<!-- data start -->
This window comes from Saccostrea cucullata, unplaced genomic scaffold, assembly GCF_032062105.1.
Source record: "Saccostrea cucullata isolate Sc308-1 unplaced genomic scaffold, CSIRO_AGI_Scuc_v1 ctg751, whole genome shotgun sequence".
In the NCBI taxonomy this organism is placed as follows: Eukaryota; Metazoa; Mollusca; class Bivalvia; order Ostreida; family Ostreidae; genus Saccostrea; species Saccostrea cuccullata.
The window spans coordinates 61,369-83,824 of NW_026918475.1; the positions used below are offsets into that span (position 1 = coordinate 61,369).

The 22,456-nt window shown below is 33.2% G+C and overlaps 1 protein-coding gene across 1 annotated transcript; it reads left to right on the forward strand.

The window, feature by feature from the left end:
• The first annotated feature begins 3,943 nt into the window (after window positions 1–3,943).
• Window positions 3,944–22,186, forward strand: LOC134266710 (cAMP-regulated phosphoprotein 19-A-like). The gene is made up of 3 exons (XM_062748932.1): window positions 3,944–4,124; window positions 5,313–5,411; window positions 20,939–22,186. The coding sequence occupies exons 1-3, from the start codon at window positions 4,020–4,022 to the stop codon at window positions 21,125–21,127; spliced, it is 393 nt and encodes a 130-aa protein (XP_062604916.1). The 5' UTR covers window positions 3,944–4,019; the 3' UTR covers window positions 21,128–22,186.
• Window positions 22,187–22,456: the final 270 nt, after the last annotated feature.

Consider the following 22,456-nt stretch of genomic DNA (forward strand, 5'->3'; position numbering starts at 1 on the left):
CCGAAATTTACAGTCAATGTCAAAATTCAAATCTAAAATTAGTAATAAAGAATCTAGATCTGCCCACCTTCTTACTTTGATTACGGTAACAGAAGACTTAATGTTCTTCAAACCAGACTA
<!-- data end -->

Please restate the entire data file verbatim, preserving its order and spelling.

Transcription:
This window comes from Saccostrea cucullata, unplaced genomic scaffold, assembly GCF_032062105.1.
Source record: "Saccostrea cucullata isolate Sc308-1 unplaced genomic scaffold, CSIRO_AGI_Scuc_v1 ctg751, whole genome shotgun sequence".
In the NCBI taxonomy this organism is placed as follows: Eukaryota; Metazoa; Mollusca; class Bivalvia; order Ostreida; family Ostreidae; genus Saccostrea; species Saccostrea cuccullata.
The window spans coordinates 61,369-83,824 of NW_026918475.1; the positions used below are offsets into that span (position 1 = coordinate 61,369).

The 22,456-nt window shown below is 33.2% G+C and overlaps 1 protein-coding gene across 1 annotated transcript; it reads left to right on the forward strand.

The window, feature by feature from the left end:
• The first annotated feature begins 3,943 nt into the window (after window positions 1–3,943).
• Window positions 3,944–22,186, forward strand: LOC134266710 (cAMP-regulated phosphoprotein 19-A-like). The gene is made up of 3 exons (XM_062748932.1): window positions 3,944–4,124; window positions 5,313–5,411; window positions 20,939–22,186. The coding sequence occupies exons 1-3, from the start codon at window positions 4,020–4,022 to the stop codon at window positions 21,125–21,127; spliced, it is 393 nt and encodes a 130-aa protein (XP_062604916.1). The 5' UTR covers window positions 3,944–4,019; the 3' UTR covers window positions 21,128–22,186.
• Window positions 22,187–22,456: the final 270 nt, after the last annotated feature.

Consider the following 22,456-nt stretch of genomic DNA (forward strand, 5'->3'; position numbering starts at 1 on the left):
CCGAAATTTACAGTCAATGTCAAAATTCAAATCTAAAATTAGTAATAAAGAATCTAGATCTGCCCACCTTCTTACTTTGATTACGGTAACAGAAGACTTAATGTTCTTCAAACCAGACTA